# Directory containing all repository for this path
   SVNParentPath /srv/svn/repositories

   # List repositories colleciton
   SVNListParentPath On

   # Enable WebDAV automatic versioning
   SVNAutoversioning On

   # Repository Display Name
   SVNReposName "RepositoryName"

   # Do basic password authentication in the clear
   AuthType Basic

   # The name of the protected area or "realm"
   AuthName "RepositoryName"

   # Make LDAP the authentication mechanism
   AuthBasicProvider ldap

   # Make LDAP authentication is final
   AuthzLDAPAuthoritative off

   # Active Directory requires an authenticating DN to access records
   #AuthLDAPBindDN "ou=people,o=example,dc=com"

   # The LDAP query URL
   AuthLDAPURL "ldap://example.com:389/DC=com,DC=example,ou=people?uid(objectClass=*)" NONE

   # Authorization file
   AuthzSVNAccessFile /subversion/apache2/auth/repos.acl

   # Limit write permission to list of valid users.
   <LimitExcept GET PROPFIND OPTIONS REPORT>
       SSLRequireSSL
       Require valid-user
   </LimitExcept>
</Location>

As long as you put the Require valid-user inside the LimitExcept, everything should work just as you want it to. You can put the rest of the authentication configuration anywhere between the Location directive.

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Every Subversion server that I've seen:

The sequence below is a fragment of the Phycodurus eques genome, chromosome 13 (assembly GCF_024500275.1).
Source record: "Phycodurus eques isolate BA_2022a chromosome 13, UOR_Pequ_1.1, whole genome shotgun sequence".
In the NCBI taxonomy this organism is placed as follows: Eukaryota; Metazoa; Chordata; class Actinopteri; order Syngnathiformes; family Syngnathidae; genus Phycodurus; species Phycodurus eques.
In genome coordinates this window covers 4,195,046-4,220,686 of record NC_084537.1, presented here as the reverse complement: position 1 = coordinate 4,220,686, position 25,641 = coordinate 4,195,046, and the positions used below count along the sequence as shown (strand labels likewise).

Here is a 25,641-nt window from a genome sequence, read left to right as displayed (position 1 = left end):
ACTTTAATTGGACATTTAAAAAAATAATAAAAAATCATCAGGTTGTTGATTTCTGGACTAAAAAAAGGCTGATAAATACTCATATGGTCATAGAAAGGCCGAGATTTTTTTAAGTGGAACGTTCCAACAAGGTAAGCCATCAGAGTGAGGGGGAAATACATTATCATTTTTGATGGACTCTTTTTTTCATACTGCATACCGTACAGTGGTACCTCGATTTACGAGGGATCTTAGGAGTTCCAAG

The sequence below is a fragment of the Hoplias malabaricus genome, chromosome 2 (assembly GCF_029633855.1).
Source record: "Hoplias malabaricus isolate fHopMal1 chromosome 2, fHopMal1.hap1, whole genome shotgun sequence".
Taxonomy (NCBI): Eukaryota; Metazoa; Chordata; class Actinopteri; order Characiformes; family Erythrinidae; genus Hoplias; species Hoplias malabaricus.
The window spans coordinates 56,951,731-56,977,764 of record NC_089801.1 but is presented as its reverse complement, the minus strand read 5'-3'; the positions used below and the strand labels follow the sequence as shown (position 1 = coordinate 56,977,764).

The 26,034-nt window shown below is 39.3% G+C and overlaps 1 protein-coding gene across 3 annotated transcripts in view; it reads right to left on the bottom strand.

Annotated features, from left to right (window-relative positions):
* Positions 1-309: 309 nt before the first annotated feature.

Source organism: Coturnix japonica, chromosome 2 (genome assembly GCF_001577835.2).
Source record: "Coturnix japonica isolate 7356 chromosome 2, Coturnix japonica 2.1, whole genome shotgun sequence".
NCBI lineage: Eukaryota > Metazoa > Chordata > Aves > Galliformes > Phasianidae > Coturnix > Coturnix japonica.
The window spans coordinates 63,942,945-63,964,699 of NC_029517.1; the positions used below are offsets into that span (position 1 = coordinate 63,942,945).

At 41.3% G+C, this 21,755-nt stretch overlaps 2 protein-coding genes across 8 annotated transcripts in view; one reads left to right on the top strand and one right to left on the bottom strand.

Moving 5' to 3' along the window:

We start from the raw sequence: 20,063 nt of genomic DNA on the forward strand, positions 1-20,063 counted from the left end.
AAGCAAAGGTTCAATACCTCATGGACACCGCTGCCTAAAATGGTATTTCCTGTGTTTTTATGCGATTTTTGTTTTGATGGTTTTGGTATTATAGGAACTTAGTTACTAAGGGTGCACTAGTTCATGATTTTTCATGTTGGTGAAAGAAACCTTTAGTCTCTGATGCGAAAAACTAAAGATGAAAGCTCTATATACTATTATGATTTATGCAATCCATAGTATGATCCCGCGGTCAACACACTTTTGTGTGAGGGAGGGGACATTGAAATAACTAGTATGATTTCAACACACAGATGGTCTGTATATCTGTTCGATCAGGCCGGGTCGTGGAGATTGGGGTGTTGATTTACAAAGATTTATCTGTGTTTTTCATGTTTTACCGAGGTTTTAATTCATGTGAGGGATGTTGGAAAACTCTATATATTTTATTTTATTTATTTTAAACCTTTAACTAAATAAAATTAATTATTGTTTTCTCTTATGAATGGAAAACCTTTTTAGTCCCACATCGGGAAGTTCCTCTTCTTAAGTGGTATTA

• Allows anonymous checkout with no commit.
  • Requires authenticated checkout and allows commit.

I believe that the Subversion commit process has to be.

  • Receive authentication credentials.
  • Checkout code with authentication.
  • Reapply changes.
  • Commit changes.
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We are in the process of actually make things streamlined. Our ultimate goal is exactly is what you mentioned, but for the time being, we want our code checkouts not be authenticated so that the new people whose Active Directory account has not been setup can still access the code. At the same time we want to restrict the commits to the limited set of people so that we can identify who committed what. Similar setup was there in my previous organization. That's why I know it can be done. I would appreciate if you can suggest any indications on the configuration changes that it may require. –  divinedragon Dec 27 '12 at 11:55

I suggest using Visual SVN Server. It has support for Active Directory. Visual Svn Server install apache and svn binaries. Also it creates necessary conf file for apache.

Install it with your wanted features and inspect apache configuration file it creates. Also I suggest using/buying it instead of maintaining your apache server if you can run in windows box.

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I am running it on a CentOS box and remotely access it. :-( –  divinedragon Dec 28 '12 at 12:04
    
You may still look at create conf file. Apache conf file does not change with operating system. –  Atilla Ozgur Dec 28 '12 at 16:05

Just some notes:

  1. I never seen SVNAutoversioning used inside Subversion location
  2. Reading Apache error-log can give more detailed information, than "500 Error" in case of troubles
  3. I have read here, on SO, some topics about troubles with Subversion on CentOS, related to owner of Apache process (some processes of httpd have different owner, than another: nobody and httpd): check it with ps -au | grep
  4. Troubles on commit usually related to insufficient permissions: Apache process must have write permissions for all files in repository
  5. Last, but not least, whith priority higher, than pp. 3-4 - in case of using AuthzSVNAccessFile at least one user|group for at least one path have to have write permissions ... = rw in order to commit. I don't know, how to write inherited from AD username in repos.acl file